Legal Issues

When Does a Book Become Public Domain?

Writers frequently ask about whether they need permission to quote from another book. The answer is usually yes. But if the book is in the public domain that permission is unnecessary (meaning it is free to use). I don’t want to tackle the issue of “Fair Use” today, but instead provide a few links that you can use to find out if a book is in the public domain, or not.

The rules are a little convoluted (see below). The easiest rule to remember is the year 1923 as the cut off. Anything published prior to that year is public domain. Anything after is not.

This cut off of 1923 received a fascinating challenge a couple years ago involving the estate of Arthur Conan Doyle, the author of the Sherlock Holmes stories.

Ten of the Sherlock Holmes stories were published after the cut off date (1923-1927). Those prior to 1923 are public domain. Those after are still under copyright and controlled by the estate. In 2015 Miramax released the film “Mr. Holmes” which depicted the aging retired detective solving a case. The estate claimed that the film’s story was based on stories written after 1923 that describe the later years of Holmes career. The case was settled out of court before the film was distributed in the U.S.

Cornell University has provided a very helpful chart to determine if an existing work is still covered by copyright (click here for the chart). In a nutshell, any book published during the years 1923-1963 is still under copyright, as are all books published after 1964 (although until 1989 they still had to have proper notice and registration). Books published before 1923, or before Jan. 1, 1964 and not renewed (in the 28th year after publication), are out of copyright and therefore in the public domain.

Use the form on the U.S. copyright web site. This form searches the U. S. copyright records database. The form only searches books, not music, etc. It is not a definitive/legal search. It is a first step. If you can’t find the work it doesn’t mean you are free to use it. Consider consulting the resources found on the CopyLaw web site found at this link. Be very careful, you don’t want to be sued or be accused of plagiarism. Below is a link to a twelve page booklet published by the copyright office, or consider hiring an intellectual property attorney to do the search:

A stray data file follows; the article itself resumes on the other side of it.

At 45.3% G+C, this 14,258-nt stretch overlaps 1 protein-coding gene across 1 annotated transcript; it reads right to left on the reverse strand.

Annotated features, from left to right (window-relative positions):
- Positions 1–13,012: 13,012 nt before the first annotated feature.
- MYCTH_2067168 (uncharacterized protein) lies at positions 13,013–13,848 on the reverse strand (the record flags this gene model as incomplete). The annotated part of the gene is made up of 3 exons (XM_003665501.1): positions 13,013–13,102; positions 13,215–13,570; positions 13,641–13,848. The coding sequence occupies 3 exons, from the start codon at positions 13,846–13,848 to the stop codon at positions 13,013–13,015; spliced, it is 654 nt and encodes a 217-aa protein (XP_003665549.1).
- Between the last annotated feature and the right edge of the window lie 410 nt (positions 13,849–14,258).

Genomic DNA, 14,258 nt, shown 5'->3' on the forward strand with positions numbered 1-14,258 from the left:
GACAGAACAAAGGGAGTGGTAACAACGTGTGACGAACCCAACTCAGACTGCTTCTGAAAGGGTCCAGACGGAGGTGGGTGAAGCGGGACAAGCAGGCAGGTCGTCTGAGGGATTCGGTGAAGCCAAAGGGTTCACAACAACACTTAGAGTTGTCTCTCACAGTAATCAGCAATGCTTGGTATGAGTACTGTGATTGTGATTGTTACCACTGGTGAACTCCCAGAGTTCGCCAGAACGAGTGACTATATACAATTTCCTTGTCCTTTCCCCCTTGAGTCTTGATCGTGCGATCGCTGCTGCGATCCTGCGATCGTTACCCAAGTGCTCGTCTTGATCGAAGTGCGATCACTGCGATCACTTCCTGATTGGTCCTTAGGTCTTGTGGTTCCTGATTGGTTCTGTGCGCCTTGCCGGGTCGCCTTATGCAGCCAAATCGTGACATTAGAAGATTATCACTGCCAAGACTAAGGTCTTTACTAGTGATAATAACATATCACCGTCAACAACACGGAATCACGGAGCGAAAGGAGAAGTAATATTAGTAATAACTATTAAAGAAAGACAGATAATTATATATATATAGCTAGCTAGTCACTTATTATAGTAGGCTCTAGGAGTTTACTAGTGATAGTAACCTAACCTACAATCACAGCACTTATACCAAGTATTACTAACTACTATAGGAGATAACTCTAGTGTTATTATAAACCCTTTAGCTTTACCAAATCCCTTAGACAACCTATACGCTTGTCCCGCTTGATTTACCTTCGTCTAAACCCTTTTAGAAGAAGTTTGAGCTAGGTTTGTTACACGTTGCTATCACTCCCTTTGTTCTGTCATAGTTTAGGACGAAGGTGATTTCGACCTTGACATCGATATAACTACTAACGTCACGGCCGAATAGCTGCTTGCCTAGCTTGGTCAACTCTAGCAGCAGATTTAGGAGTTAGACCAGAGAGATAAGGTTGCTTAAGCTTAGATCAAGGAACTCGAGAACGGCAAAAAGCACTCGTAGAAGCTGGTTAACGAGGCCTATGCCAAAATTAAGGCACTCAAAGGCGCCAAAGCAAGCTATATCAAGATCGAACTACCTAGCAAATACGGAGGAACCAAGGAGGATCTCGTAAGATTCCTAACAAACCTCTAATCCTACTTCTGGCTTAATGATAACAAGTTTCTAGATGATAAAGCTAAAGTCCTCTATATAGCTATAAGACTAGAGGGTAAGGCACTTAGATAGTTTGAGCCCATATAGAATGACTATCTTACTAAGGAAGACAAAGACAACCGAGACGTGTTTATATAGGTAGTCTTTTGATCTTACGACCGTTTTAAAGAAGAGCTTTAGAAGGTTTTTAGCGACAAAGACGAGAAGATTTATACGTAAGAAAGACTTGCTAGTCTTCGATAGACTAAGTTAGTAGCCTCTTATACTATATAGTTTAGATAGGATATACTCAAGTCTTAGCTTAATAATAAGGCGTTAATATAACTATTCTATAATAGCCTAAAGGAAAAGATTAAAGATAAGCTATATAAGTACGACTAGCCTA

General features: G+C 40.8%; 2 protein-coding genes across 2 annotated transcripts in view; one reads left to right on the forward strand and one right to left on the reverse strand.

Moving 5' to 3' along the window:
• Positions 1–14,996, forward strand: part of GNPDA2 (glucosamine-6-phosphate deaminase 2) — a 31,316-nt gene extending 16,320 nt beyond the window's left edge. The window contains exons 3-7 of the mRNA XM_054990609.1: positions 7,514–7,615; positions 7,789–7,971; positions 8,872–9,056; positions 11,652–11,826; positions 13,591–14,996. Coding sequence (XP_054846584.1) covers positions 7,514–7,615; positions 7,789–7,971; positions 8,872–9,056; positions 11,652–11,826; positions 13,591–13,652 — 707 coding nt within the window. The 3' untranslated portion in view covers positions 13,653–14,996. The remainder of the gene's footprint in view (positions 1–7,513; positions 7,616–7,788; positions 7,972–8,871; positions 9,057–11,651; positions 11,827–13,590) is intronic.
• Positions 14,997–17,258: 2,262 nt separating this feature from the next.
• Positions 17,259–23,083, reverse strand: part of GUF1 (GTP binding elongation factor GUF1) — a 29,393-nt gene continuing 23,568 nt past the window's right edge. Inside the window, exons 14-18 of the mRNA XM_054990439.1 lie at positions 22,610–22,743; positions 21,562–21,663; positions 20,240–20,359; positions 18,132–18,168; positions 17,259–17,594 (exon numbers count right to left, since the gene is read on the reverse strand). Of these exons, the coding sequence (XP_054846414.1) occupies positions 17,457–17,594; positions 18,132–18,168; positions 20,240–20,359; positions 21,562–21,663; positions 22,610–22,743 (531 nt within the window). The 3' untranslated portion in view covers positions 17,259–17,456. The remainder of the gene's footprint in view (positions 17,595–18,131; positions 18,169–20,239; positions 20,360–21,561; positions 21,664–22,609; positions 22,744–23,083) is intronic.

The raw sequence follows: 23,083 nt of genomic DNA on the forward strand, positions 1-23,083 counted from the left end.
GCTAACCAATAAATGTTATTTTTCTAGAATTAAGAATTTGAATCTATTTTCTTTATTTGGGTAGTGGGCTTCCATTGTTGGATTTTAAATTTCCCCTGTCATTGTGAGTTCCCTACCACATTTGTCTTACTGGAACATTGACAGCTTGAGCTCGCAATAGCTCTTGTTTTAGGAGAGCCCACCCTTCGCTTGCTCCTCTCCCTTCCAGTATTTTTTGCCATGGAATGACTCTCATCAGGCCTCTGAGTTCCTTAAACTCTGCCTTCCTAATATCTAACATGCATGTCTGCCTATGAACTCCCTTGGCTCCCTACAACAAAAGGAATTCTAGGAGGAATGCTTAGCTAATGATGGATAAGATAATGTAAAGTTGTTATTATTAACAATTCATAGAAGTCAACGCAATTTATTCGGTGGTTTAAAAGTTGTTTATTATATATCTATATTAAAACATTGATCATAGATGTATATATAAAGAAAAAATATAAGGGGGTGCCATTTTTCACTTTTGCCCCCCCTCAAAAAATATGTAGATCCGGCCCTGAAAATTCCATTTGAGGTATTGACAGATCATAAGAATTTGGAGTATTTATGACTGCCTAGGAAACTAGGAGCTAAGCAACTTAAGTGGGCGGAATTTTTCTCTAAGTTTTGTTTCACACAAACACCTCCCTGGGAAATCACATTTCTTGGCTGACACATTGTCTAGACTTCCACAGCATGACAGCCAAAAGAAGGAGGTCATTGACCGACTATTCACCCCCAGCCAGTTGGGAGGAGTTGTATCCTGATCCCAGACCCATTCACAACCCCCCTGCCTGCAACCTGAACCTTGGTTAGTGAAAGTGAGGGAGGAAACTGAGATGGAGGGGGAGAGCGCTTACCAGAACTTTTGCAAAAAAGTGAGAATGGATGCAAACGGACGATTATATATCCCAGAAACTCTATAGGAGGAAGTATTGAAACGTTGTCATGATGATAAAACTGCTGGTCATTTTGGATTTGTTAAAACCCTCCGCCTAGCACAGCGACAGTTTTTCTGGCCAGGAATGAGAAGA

How to Investigate the Copyright Status of a Work

In other words don’t just pick up a book off the shelf and decide you can reuse or republish it for free, just because you think it is an old book.

In my career I’ve seen multiple examples of an author wanting to write a story based on a famous character in a well-known story. Like telling the “rest of the story” of a character in Star Trek, or The Chronicles of Narnia, or Lord of the Rings. In each case it wasn’t fan-fiction, where the legal rules are a little murky. These were attempts to convince our agency to commercially represent a book that ultimately infringed on the intellectual property of another writer whose works are protected by copyright. The authors were creative to be sure. They were genuine in their love for the original, no question. But both innocent and unaware of the legal ramifications. However, without permission from the estate such a work cannot be published.

[A much shorter version of this post originally ran in June 2009.]

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In one case the small publisher was very grateful for our negotiations and contract changes. They plan to change their contract for all authors in the future. We were glad to help our client form that new partnership.

In two cases the publisher said they could not afford to hire a lawyer to review our requested changes to the contract and thus were unwilling to negotiate. We recommended the author walk away both times.

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Happy 85th Birthday Mickey Mouse!

by Steve Laube

 On this day in 1928 the film “Steamboat Willie” made its debut. The main cartoon character (almost named Mortimer!) was featured and Mickey Mouse was born.

You might ask, “So what? Other than fun trivia, what does this mean to me as a writer?” Actually the success of Mickey Mouse and the Disney empire cuts to the heart of today’s copyright laws which affect you and your work. A quick recital of history and you’ll see how Mickey is either your friend or your adversary depending on your opinion of copyright protection.

In 1787 the Founding Fathers established a copyright term of 14 years, and if the author was still alive a renewal for an additional 14 years. Many years later it was extended to 28 years with a 28 year renewal option (a total of 56 years).

Then in 1976 Congress passed a new law that set three new and important rules:
a) copyright protection was defined as the life of the author plus 50 years
b) Material produced before 1922 was considered public domain
c) Material already under copyright in 1976 were given an extension. Their works were protected for 75 years instead of 56 years.

If you do the math, that meant that in 1997 some of these older works were going to start going into the public domain (and Mickey Mouse would become public in 2003). So the corporations began lobbying for a revision to the copyright law.

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